Did you know that there is both Organic Extra Virgin and an Organic Virgin Olive Oil? Just like there is a regular Extra Virgin and regular Virgin Olive Oil, each of these oils are also available in an organic version.
Interestingly though, you won’t find Organic Virgin Olive Oil very many places in the US. That’s because there’s not much of it that is produced, nor is it often demanded by customers. It’s just not that readily available. So why is that?
Organic Virgin Olive Oil Isn’t The Popular Kid In School
See the chart below from the International Olive Council, which shows the amount of olive oil that was imported of each grade in bulk. As you can see, availability of Organic Virgin Olive Oil is very low, in comparison with every other grade. Extra Virgin Olive Oil leads the way in popularity, followed by Organic Extra Virgin, then Virgin and far behind that, Organic Virgin Olive Oil.
This chart is quite indicative of the respective popularity of each grade here in the US as well. It stands as a good representation of why you CAN buy Organic Virgin Olive Oil, but you probably won’t-- many suppliers just don’t carry it.
Why? Because there’s just not that much to go around.
Why Organic Virgin Olive Oil Isn’t That Common
So why don’t you see more Organic Virgin Olive Oil available on the market? It all has to do with supply and demand.
The oils themselves aren’t really that different. The organic versions of each of these oils are produced in the same way that the non-organic versions are. The biggest difference is that they are made organically grown olives.
So why don’t we all see Organic Virgin Olive Oil more readily available? There’s a couple reasons.
1. Consumers Want Organic Extra Virgin
Many manufacturers and distributors feel like if they’re buying certified organic oil (and paying the premium for it), they might as well go with the highest grade of oil for a few extra cents. A consumer (either in food service, or a consumer of a manufactured product) is going to appreciate seeing Extra Virgin Olive Oil name instead of Virgin-- particularly if they are interested in Organic oil in the first place. That’s because the typical consumer that looks for an organic oil is looking for high quality and willing to pay more to get it.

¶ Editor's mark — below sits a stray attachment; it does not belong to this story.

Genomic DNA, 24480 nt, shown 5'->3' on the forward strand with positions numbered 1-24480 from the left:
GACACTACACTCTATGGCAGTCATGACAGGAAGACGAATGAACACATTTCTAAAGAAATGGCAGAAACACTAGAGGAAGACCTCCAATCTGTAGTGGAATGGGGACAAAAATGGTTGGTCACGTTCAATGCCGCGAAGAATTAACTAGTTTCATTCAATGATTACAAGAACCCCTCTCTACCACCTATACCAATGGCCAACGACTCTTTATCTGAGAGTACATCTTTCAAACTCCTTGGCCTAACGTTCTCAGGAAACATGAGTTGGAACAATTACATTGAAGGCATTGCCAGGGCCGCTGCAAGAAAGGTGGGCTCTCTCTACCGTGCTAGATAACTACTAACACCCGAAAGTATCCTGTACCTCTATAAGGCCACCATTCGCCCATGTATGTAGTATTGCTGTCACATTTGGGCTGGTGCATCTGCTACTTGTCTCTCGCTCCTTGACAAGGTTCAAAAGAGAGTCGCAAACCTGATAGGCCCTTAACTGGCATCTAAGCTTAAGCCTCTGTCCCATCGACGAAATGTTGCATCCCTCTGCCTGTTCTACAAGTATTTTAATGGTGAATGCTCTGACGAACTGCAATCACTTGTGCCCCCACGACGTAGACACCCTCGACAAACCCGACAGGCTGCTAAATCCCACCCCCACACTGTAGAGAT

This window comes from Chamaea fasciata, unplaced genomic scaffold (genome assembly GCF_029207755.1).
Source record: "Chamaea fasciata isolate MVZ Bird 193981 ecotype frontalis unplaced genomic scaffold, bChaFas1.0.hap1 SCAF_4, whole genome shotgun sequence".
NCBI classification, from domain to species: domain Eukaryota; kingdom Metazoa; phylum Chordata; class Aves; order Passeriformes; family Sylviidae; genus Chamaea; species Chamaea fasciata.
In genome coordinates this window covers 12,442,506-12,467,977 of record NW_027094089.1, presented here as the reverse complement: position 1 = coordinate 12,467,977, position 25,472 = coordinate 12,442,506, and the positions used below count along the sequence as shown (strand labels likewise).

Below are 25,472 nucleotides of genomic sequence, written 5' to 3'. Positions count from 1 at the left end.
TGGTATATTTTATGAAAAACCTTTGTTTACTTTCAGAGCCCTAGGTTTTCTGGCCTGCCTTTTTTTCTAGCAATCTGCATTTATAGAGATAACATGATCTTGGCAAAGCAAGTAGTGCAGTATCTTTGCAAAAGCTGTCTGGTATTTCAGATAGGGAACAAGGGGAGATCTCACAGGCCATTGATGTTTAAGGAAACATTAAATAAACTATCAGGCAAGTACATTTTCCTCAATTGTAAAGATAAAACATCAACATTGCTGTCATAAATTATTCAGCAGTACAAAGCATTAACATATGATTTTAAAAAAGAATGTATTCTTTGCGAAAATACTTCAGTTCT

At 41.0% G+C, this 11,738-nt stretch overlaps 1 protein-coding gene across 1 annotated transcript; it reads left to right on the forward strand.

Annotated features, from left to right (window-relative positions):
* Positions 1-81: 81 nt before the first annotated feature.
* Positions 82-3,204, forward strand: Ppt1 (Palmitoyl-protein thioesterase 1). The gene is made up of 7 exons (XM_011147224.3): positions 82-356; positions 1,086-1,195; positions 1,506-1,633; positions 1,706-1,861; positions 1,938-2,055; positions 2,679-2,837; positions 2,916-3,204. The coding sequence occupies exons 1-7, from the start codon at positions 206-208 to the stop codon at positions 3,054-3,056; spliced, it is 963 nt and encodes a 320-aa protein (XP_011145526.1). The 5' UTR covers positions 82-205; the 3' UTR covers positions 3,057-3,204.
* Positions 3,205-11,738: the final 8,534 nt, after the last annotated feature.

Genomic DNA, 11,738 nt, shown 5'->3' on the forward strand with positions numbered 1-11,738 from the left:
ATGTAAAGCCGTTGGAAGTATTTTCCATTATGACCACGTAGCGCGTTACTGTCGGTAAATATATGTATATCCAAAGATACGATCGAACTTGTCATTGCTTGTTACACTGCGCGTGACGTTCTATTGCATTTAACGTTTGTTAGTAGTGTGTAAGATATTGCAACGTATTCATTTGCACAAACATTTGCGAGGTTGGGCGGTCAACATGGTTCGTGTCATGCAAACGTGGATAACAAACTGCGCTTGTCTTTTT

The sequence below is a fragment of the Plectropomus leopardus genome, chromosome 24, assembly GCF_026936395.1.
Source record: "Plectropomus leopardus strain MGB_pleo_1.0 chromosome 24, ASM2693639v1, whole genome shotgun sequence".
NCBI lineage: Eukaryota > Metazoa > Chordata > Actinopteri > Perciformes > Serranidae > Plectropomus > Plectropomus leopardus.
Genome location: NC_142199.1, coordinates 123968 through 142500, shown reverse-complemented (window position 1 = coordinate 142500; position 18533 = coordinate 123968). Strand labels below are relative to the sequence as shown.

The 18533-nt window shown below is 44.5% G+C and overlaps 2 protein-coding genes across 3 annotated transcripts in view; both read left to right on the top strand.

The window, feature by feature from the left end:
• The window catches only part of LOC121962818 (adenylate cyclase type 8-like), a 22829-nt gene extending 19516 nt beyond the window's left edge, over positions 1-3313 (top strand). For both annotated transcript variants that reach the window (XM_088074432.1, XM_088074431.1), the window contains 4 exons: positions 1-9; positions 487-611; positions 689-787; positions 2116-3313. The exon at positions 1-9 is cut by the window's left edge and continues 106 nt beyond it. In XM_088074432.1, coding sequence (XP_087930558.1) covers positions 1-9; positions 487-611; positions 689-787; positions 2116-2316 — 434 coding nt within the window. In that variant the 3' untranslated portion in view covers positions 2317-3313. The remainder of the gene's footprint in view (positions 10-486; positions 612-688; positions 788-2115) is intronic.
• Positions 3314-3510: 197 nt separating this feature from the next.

2. Producers Want To Sell Organic Extra Virgin
The typical olive oil producer wants to sell their organic olives as Extra Virgin. Because it’s a higher quality oil, they can get more money for it. With a little love and extra focus, they can generally make sure that their organic olives are picked and pressed in such a way that the oil will be deemed Extra Virgin. Ideally, if a grower spends the extra time and investment to grow their olives organically, they will want to get as much money as they can for those crops.
The primary reason they might actually sell Organic Virgin Olive Oil is if the oil produced from organic olives, once pressed and tested, only meets the minimum requirements for Virgin-- not Extra Virgin. This is why you see on the chart above from the International Olive Council that the Organic Virgin Olive Oil produced is so minute.
Why You Probably Won’t Buy Organic Virgin
While you could find Organic Virgin Olive Oil if you really needed it, chances are it will be more beneficial for you to buy Organic Extra Virgin Olive Oil-- both because it’s what your consumers would prefer and because it’s what’s easily available from a number of suppliers.
If you really do need Organic Virgin Olive Oil though, you can find it. You’ll just have to look a bit harder!
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